Andi Kao, the author of the news also pointed out that “these migrant fishermen tend to turn to hometown associations and faith-based organizations for help”. He uttered this argument as a challenge in unionizing migrant fishers by emphasizing “difficulties recruiting members whom the organization seeks to protect.” From these statements, we could see that the author does not understand the cultural and educational background of Indonesian fishers in Taiwan. He blindly blamed migrant fishers to explain the challenges faced in unionizing them. I want to make two points here to explain these misunderstandings. First, the majority of Indonesian fishers in Taiwan, particularly fishers in distant water fishing are Primary Education graduates. They have difficulties in cross-cultural communication and have a low understanding of reading written texts, particularly their job contracts. Therefore, in order to survive in Taiwan (the ports and seas), the newly arrived fishers have to rely on the people who have been here before them (seniors) and speak the same language as them. In doing so, their seniors will explain things in their own dialects and guide them on how to survive in Taiwan. Second, other than language, cultural differences become other barriers that drive migrant fishers to form their own communities. For instance, religious needs (for Muslims, they need a place to pray five times a day) and home-taste food. These are the reasons why in every Indonesian community in Taiwan we will find a communal kitchen and praying room. Another essential cultural element that needs to be discussed here is the “Javanese politeness (sopan santun) and etiquette (tata karma)”. Since most of the Indonesian fishers in Taiwan come from Java, Javanese politeness and etiquette take crucial roles in their daily conduct and behaviour. According to Wijayanto (2013), Javanese politeness is:

“built on the feeling of isin (shame) by which polite conduct is introduced to children by making them to feel ashamed about what other people may think when they cannot show proper behaviour (Geertz, 1961). Outside their family, all social relationships are threatened by isin and only in the family circle do they feel relaxed completely (Suseno, 1997). To minimize isin in wider social contexts, Javanese people establish a strict formal etiquette (tata krama) which will secure and protect them against the feeling of isin when they perform it accordingly (Suseno, 1997). To feel and show isin is the basis of the Javanese socio-psychological inner state of politeness proposed as santun (‘inward’ politeness or ‘self-oriented politeness) in this paper. To uphold santun means to fulfil one’s intentions and public expectations for one to obey the guidelines of behaviour institutionalized in the Javanese tata krama (etiquette) so that one will not bring shame or disgrace to oneself and others with whom one affiliate [the state]”.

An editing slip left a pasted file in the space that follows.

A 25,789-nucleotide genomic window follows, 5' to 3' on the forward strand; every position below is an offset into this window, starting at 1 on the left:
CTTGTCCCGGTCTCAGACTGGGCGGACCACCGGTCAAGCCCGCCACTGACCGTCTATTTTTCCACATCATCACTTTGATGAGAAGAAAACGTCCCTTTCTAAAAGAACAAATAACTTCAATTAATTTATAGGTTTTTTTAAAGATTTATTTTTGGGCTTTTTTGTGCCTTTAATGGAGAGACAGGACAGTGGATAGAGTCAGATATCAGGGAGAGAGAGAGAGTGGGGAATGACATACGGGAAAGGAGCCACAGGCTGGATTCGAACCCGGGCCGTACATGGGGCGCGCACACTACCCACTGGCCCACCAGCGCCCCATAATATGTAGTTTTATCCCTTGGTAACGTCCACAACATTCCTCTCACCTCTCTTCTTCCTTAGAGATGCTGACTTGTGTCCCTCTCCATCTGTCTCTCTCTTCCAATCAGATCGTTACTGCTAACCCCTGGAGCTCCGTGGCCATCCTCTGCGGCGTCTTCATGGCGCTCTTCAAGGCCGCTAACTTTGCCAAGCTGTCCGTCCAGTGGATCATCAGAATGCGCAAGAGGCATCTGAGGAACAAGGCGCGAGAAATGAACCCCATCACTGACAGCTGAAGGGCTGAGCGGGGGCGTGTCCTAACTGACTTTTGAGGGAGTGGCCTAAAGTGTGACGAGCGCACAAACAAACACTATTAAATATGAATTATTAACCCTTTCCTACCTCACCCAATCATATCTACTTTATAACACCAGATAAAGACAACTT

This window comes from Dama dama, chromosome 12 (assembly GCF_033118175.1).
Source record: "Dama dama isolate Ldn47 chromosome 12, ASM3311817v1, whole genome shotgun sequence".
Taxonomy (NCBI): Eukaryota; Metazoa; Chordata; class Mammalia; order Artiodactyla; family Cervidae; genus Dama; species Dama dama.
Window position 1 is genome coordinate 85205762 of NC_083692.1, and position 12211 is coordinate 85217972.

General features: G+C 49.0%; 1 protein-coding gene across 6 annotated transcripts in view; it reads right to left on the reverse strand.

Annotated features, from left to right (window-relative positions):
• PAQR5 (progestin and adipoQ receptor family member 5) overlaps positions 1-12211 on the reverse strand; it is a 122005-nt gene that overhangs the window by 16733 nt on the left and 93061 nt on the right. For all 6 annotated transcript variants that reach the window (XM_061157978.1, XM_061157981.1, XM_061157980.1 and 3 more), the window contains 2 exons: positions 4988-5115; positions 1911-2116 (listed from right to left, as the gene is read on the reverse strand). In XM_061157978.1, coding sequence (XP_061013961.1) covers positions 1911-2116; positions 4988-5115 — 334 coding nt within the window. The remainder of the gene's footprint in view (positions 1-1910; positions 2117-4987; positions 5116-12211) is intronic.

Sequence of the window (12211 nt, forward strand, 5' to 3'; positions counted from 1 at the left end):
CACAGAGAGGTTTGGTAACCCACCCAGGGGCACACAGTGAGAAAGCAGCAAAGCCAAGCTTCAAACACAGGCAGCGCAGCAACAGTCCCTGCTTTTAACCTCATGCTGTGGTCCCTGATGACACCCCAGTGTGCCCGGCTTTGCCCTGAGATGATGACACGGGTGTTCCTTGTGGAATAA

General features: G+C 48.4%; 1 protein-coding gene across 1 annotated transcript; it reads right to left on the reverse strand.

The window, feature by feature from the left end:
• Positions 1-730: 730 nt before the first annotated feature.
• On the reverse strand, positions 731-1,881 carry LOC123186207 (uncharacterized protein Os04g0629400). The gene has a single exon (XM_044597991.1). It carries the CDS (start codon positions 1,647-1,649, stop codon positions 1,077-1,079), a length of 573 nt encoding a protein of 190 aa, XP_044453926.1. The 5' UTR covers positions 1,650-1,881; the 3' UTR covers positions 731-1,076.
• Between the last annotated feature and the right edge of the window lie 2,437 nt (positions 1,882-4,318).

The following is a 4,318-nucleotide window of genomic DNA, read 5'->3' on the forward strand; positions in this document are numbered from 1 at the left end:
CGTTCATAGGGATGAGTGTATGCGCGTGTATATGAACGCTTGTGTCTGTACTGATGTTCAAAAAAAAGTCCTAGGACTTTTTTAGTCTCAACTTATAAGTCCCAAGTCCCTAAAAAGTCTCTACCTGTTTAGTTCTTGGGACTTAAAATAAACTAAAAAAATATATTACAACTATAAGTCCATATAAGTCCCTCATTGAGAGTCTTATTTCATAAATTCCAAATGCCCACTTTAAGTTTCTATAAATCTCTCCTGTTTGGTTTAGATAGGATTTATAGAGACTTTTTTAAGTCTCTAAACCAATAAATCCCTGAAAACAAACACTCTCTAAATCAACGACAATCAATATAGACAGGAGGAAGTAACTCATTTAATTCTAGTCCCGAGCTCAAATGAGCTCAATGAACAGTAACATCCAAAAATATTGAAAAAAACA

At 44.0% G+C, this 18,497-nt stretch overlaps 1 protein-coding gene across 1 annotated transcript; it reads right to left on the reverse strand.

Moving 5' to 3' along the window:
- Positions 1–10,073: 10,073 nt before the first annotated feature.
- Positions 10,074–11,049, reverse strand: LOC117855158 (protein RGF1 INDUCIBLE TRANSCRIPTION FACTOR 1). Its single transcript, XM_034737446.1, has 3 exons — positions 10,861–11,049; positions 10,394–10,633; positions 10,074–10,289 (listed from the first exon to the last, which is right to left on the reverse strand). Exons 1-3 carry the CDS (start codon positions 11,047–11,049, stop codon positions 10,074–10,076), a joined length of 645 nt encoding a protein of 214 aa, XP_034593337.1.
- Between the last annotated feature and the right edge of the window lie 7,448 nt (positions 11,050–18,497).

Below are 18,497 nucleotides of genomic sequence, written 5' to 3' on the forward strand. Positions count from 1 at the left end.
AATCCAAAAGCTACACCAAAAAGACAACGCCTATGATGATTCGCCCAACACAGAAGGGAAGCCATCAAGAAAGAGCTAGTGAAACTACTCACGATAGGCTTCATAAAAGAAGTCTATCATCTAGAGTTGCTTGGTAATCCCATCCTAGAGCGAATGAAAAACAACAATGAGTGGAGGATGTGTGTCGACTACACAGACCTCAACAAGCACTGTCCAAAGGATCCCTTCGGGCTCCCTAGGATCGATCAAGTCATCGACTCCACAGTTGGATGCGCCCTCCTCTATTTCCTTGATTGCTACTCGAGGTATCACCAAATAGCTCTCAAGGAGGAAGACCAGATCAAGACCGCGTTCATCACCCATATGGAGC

The standard Javanese politeness (sopan santun) and etiquette (tata karma) as I quoted above are being misunderstood in the transnational context. Manning agency and researchers have identified these cultural behaviours as racialized divisions of labour that construct Indonesian (mostly Javanese) migrants as docile, discipline, and obedient workers (Liang, 2011; Lan 2006).

“FOSPI was invited by local police, coastguard, NIA, and Local Labour Bureau to patrol in the port during level four COVID-19 alert”. Photograph by Yogi Satgas FOSPI

Self-organised community, squatters, and political society

In several of his publications, Partha Chatterjee (1998, 2001, 2004, 2011) illustrated different forms of political society and how it works in Indian post-colonial societies. Interestingly, his example of a squatter settlement in the city of Calcutta and the efforts of the members of those settlements to assert their presence in urban life (Chatterjee; 1998, 2004) is very similar to the ongoing negotiation between Kampoa Community and FOSPI with the Pingtung County government regarding the eviction of the Kampoa Pos. Kampoa community is a group of migrant fishers occupying/squatting a plot of empty land next to a port in Yanpu fishing harbour, Xinyuan Township. They made their own living space on land so they could gather together during their days off. The shelter, named Kampoa Pos, was originally a hut in 2008 and slowly expanded into a shelter that can accommodate about 30-40 people overnight. They made their own beds, kitchen, living rooms, washroom (no toilet yet), and a Musholla (small mosque). They connect the electricity from a house of the neighbour. This place functioned as a temporary shelter for those who are in transit or jobless during the transfer from one employer to another employer. The shelter also becomes a comfortable place to avoid cold winters and scorching hot summers on the vessels. Kampoa post has been a safe haven for thousands of Indonesian migrant fishers over a dozen years of its existence.